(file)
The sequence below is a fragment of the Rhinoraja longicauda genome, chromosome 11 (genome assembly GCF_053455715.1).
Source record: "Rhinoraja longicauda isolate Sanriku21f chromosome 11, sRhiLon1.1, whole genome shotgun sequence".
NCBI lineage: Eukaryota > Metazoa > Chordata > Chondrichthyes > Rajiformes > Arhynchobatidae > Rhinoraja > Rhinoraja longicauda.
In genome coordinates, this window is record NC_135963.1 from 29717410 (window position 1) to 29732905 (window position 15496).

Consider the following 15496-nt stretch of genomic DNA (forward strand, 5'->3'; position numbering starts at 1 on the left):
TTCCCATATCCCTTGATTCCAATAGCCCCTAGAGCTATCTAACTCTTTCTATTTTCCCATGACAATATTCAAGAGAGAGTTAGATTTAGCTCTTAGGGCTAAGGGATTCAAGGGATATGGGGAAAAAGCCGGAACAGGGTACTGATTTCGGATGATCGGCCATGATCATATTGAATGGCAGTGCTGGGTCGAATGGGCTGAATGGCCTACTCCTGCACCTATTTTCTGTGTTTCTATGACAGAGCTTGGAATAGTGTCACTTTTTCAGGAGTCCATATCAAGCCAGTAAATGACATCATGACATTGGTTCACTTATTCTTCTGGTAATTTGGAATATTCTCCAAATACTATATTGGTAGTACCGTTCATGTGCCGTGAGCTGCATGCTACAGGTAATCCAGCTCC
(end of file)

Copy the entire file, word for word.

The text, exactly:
The sequence below is a fragment of the Rhinoraja longicauda genome, chromosome 11 (genome assembly GCF_053455715.1).
Source record: "Rhinoraja longicauda isolate Sanriku21f chromosome 11, sRhiLon1.1, whole genome shotgun sequence".
NCBI lineage: Eukaryota > Metazoa > Chordata > Chondrichthyes > Rajiformes > Arhynchobatidae > Rhinoraja > Rhinoraja longicauda.
In genome coordinates, this window is record NC_135963.1 from 29717410 (window position 1) to 29732905 (window position 15496).

Consider the following 15496-nt stretch of genomic DNA (forward strand, 5'->3'; position numbering starts at 1 on the left):
TTCCCATATCCCTTGATTCCAATAGCCCCTAGAGCTATCTAACTCTTTCTATTTTCCCATGACAATATTCAAGAGAGAGTTAGATTTAGCTCTTAGGGCTAAGGGATTCAAGGGATATGGGGAAAAAGCCGGAACAGGGTACTGATTTCGGATGATCGGCCATGATCATATTGAATGGCAGTGCTGGGTCGAATGGGCTGAATGGCCTACTCCTGCACCTATTTTCTGTGTTTCTATGACAGAGCTTGGAATAGTGTCACTTTTTCAGGAGTCCATATCAAGCCAGTAAATGACATCATGACATTGGTTCACTTATTCTTCTGGTAATTTGGAATATTCTCCAAATACTATATTGGTAGTACCGTTCATGTGCCGTGAGCTGCATGCTACAGGTAATCCAGCTCC